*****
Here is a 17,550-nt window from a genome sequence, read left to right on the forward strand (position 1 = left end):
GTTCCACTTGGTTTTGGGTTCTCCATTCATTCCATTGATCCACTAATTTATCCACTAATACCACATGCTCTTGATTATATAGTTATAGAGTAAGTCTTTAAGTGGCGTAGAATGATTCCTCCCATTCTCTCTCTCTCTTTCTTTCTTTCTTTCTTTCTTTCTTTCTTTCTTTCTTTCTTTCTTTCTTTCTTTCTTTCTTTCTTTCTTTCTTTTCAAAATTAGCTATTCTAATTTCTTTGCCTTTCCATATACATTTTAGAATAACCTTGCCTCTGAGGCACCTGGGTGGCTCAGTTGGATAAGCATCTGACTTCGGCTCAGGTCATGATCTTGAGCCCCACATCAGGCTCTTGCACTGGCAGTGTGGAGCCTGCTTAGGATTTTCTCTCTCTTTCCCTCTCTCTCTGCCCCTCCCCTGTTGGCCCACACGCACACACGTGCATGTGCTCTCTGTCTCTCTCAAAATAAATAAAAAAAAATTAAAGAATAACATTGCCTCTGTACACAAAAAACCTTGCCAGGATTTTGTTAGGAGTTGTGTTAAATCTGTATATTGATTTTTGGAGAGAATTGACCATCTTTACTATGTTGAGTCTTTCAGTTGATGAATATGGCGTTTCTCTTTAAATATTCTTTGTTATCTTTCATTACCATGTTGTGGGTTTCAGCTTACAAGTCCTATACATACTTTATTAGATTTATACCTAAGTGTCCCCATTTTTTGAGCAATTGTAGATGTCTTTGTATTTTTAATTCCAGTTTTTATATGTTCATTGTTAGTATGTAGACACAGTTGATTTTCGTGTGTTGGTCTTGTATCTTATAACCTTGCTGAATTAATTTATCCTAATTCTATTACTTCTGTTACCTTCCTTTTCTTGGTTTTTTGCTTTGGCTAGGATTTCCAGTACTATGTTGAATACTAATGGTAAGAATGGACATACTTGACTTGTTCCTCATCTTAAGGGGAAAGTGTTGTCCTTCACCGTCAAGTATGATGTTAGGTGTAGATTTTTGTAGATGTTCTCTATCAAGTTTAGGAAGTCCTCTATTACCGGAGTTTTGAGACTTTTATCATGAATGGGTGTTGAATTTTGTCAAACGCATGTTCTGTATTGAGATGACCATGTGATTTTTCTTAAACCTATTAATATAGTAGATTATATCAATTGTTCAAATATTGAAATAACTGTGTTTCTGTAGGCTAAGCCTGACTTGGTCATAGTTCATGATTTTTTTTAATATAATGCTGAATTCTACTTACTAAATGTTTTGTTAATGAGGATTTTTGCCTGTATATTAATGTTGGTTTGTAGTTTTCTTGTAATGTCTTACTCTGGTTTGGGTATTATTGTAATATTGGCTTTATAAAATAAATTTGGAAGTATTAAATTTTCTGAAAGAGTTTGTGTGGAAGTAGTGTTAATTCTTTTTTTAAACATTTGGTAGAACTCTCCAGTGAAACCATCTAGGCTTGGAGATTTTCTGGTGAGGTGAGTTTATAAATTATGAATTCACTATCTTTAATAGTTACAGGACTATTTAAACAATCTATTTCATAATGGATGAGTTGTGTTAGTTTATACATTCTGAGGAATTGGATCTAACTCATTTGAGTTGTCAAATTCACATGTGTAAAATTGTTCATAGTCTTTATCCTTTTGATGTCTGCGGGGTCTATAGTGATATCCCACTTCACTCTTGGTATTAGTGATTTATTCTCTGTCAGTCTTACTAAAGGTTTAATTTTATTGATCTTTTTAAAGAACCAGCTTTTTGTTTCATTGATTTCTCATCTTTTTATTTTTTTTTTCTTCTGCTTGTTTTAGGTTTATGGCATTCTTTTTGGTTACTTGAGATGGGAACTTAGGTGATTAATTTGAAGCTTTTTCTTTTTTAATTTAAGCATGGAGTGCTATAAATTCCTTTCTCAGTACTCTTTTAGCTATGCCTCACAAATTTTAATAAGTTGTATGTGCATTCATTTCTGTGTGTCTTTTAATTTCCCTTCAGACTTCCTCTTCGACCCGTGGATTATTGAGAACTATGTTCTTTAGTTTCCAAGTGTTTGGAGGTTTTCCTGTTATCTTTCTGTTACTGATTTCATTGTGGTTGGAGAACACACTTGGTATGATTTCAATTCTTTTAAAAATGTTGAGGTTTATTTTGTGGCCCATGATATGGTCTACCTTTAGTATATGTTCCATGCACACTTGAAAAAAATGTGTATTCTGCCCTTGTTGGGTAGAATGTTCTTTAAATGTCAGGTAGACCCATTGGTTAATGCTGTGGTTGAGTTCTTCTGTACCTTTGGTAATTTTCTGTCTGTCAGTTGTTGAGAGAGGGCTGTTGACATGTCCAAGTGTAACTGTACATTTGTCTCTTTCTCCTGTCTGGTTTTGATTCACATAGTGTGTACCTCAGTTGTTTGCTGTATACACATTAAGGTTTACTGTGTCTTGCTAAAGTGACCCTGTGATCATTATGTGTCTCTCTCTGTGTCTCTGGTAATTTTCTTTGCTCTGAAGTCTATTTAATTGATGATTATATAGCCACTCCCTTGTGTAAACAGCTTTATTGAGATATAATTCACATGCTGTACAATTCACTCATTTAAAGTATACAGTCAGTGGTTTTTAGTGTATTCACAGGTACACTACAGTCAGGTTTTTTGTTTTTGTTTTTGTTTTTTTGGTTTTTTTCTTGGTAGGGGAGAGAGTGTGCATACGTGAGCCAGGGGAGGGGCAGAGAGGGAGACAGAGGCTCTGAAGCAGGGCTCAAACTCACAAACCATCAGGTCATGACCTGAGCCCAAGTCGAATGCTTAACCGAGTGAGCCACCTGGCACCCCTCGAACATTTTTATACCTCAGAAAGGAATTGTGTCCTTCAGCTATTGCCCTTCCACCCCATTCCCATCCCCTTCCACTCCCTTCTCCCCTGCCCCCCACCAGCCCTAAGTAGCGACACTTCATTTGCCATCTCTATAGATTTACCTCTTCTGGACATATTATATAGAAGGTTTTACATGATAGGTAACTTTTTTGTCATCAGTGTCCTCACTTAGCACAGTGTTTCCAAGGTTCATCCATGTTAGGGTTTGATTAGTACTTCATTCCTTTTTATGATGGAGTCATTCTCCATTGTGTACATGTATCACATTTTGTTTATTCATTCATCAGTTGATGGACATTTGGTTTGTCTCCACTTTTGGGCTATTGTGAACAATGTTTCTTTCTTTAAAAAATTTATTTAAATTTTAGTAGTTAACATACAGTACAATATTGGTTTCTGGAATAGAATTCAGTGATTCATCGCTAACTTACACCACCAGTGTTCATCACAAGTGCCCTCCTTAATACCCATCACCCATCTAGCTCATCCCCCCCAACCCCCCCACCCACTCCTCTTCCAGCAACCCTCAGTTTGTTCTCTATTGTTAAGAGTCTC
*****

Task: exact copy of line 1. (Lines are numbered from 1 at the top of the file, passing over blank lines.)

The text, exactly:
Here is a 17,550-nt window from a genome sequence, read left to right on the forward strand (position 1 = left end):